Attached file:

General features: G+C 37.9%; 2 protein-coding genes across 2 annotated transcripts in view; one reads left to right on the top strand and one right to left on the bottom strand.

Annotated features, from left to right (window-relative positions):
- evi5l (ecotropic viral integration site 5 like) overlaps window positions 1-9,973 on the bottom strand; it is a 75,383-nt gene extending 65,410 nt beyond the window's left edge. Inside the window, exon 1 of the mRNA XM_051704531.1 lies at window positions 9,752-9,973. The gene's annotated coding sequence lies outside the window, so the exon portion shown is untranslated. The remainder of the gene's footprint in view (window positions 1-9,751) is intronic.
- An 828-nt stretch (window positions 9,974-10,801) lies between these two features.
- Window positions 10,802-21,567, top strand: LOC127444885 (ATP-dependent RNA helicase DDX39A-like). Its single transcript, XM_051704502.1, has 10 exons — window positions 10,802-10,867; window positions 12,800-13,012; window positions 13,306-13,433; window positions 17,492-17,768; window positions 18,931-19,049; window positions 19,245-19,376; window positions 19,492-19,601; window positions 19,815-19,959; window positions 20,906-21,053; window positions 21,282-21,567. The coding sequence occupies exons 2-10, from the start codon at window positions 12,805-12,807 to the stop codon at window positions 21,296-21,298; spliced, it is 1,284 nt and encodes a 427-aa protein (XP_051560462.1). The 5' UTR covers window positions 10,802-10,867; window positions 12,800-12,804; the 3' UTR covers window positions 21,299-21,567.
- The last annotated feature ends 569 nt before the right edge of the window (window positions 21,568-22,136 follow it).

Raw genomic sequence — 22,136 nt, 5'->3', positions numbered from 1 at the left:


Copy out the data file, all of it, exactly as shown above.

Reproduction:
General features: G+C 37.9%; 2 protein-coding genes across 2 annotated transcripts in view; one reads left to right on the top strand and one right to left on the bottom strand.

Annotated features, from left to right (window-relative positions):
- evi5l (ecotropic viral integration site 5 like) overlaps window positions 1-9,973 on the bottom strand; it is a 75,383-nt gene extending 65,410 nt beyond the window's left edge. Inside the window, exon 1 of the mRNA XM_051704531.1 lies at window positions 9,752-9,973. The gene's annotated coding sequence lies outside the window, so the exon portion shown is untranslated. The remainder of the gene's footprint in view (window positions 1-9,751) is intronic.
- An 828-nt stretch (window positions 9,974-10,801) lies between these two features.
- Window positions 10,802-21,567, top strand: LOC127444885 (ATP-dependent RNA helicase DDX39A-like). Its single transcript, XM_051704502.1, has 10 exons — window positions 10,802-10,867; window positions 12,800-13,012; window positions 13,306-13,433; window positions 17,492-17,768; window positions 18,931-19,049; window positions 19,245-19,376; window positions 19,492-19,601; window positions 19,815-19,959; window positions 20,906-21,053; window positions 21,282-21,567. The coding sequence occupies exons 2-10, from the start codon at window positions 12,805-12,807 to the stop codon at window positions 21,296-21,298; spliced, it is 1,284 nt and encodes a 427-aa protein (XP_051560462.1). The 5' UTR covers window positions 10,802-10,867; window positions 12,800-12,804; the 3' UTR covers window positions 21,299-21,567.
- The last annotated feature ends 569 nt before the right edge of the window (window positions 21,568-22,136 follow it).

Raw genomic sequence — 22,136 nt, 5'->3', positions numbered from 1 at the left: